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Ofcom coverage map: 7/10 – must try harder next time

No blackspot spotting tools, or comparative element

Analysis Ofcom has released a map of where you should have mobile phone coverage. Based on computer models and limited testing, however, it’s not a map of where you do actually have mobile coverage.

We searched one of our favourite blackspots – a point in Hampstead where the networks deliberately reduce coverage to avoid the signal leaking across the whole of London – and the Ofcom map shows good coverage for voice, 3G data and 4G data.

Ofcom’s aim with the Mobile Coverage Checker is to provides a single stop for consumers and businesses across the UK to discover the quality of the mobile coverage in areas where they live and work, or somewhere they intend to move.

Users can zoom to a specific location on a UK map or simply enter a place name or postcode to receive data on coverage for each mobile network – down to 100 square metres. The map uses data provided by EE, O2, Three and Vodafone.

Ofcom has even noticed that, around fifteen years ago, phones stopped having external antennas. The press release said: “The map also takes account of the increasing shift from handsets with external aerials to smartphones with internal aerials, which can sometimes be less effective at picking a signal.”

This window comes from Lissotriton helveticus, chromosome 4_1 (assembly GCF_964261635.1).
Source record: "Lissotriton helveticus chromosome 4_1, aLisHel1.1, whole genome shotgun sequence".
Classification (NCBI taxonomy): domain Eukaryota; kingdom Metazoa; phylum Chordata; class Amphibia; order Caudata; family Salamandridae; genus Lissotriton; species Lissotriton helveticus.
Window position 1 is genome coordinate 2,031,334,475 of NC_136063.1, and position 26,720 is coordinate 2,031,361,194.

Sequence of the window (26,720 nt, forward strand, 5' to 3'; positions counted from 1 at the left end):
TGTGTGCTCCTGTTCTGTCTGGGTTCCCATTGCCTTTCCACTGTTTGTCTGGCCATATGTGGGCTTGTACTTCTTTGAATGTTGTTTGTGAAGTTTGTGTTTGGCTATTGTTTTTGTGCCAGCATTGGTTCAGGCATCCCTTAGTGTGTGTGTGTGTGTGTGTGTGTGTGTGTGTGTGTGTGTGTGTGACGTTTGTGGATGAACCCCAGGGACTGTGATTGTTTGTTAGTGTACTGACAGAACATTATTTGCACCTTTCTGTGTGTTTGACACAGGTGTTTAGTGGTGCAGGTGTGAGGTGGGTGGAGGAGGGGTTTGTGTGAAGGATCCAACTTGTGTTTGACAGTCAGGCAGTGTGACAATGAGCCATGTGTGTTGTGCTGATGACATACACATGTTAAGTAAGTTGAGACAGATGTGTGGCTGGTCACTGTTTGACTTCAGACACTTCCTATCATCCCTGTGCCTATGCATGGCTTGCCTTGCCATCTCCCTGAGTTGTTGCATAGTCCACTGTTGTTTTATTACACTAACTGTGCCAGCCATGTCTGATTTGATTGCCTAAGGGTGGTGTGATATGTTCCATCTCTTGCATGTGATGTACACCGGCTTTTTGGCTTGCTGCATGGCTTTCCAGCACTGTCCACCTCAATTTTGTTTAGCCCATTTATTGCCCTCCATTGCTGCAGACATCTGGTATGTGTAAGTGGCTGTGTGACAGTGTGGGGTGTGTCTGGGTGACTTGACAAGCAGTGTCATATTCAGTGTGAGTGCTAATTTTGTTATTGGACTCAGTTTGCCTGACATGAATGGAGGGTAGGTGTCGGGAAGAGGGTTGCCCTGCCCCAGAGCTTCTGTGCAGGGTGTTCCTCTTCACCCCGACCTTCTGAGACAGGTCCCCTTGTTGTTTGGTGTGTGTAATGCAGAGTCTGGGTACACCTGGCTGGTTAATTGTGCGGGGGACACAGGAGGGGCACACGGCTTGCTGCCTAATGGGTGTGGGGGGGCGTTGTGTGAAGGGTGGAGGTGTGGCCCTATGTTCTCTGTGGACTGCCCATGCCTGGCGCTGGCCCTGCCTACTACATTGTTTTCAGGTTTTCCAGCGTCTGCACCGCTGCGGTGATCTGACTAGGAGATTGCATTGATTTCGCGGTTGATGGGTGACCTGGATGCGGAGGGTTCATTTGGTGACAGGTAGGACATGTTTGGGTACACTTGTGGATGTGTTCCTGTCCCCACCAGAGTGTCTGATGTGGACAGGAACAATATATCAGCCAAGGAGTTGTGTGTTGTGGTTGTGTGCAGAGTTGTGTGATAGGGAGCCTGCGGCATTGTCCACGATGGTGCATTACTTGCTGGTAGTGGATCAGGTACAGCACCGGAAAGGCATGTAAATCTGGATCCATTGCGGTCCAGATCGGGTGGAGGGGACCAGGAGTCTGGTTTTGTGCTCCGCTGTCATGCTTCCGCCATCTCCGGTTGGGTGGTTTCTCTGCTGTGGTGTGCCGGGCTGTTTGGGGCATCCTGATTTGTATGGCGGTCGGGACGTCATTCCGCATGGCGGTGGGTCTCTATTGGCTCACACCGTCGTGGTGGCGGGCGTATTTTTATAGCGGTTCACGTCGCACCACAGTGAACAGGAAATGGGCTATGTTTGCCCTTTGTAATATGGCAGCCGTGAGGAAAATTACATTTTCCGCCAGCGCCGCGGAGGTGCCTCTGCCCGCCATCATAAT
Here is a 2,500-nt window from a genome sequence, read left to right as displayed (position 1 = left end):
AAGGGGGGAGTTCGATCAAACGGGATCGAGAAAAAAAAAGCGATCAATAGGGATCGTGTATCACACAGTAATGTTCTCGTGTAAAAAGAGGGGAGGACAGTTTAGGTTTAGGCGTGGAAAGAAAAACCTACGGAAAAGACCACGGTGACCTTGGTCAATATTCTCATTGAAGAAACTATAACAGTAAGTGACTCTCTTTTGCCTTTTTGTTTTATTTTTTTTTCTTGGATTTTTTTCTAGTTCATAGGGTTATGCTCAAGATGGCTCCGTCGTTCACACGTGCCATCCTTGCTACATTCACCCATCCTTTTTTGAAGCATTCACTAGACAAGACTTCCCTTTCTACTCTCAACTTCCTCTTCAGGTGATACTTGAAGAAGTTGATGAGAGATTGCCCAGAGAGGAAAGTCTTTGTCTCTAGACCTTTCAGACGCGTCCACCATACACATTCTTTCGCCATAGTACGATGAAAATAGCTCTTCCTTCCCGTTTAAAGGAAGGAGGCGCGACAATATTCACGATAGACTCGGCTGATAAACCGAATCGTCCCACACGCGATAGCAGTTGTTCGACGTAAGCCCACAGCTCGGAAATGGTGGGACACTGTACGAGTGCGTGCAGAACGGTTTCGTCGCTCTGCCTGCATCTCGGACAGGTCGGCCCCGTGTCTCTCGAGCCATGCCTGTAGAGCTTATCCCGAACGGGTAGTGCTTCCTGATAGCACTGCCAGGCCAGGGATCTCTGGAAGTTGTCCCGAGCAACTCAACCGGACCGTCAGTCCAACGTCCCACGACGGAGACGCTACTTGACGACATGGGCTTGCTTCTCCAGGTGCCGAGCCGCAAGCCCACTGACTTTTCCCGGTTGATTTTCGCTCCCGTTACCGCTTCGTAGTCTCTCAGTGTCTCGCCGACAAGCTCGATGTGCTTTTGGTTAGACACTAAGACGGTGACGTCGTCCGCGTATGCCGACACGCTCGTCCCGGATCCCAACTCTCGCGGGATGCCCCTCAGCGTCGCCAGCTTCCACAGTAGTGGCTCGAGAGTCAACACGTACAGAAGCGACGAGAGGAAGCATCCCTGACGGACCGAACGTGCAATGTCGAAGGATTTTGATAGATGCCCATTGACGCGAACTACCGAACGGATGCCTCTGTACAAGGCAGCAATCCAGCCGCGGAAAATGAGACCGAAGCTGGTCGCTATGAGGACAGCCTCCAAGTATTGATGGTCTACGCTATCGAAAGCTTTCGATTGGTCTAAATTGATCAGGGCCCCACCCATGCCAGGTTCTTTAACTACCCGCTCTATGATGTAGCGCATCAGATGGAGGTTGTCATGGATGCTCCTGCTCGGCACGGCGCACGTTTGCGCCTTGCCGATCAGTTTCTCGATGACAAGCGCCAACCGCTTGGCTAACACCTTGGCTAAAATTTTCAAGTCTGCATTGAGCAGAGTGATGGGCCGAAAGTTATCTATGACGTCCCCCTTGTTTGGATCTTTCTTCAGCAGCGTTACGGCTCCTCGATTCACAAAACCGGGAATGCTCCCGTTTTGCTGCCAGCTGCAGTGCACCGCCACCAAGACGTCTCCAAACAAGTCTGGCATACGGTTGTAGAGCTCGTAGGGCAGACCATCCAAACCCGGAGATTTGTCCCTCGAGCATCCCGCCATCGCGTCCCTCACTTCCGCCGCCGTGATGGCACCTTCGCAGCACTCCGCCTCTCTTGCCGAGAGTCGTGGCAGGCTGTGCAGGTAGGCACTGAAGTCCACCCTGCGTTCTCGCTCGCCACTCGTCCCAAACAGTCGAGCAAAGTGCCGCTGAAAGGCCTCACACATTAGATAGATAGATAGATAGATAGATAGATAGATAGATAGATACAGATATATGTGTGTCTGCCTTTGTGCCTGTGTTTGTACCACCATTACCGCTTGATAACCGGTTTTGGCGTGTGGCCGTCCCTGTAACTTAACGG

Each area has been ranked with a colour-coded system, with green showing the highest likelihood of mobile coverage and red the lowest. The map shows voice and data coverage by mobile operator, coverage inside and outside of buildings, and topographical information allowing users to identify areas where there are natural obstructions to coverage – such as valleys and hills.

Ofcom said that “helping to improve mobile coverage and quality of service are priority areas for Ofcom. The new map is designed to support consumers in choosing a service that best suits their needs, while promoting competition between mobile operators”.

However, there is nothing in the tool to allow users to do side-by-side comparisons between the networks. You can’t, for instance, overlay O2 and Vodafone coverage, highlighting differences.

Ofcom is inviting users to check their coverage experience and leave feedback, which will help refine and improve the tool, with a new version expected in the autumn.

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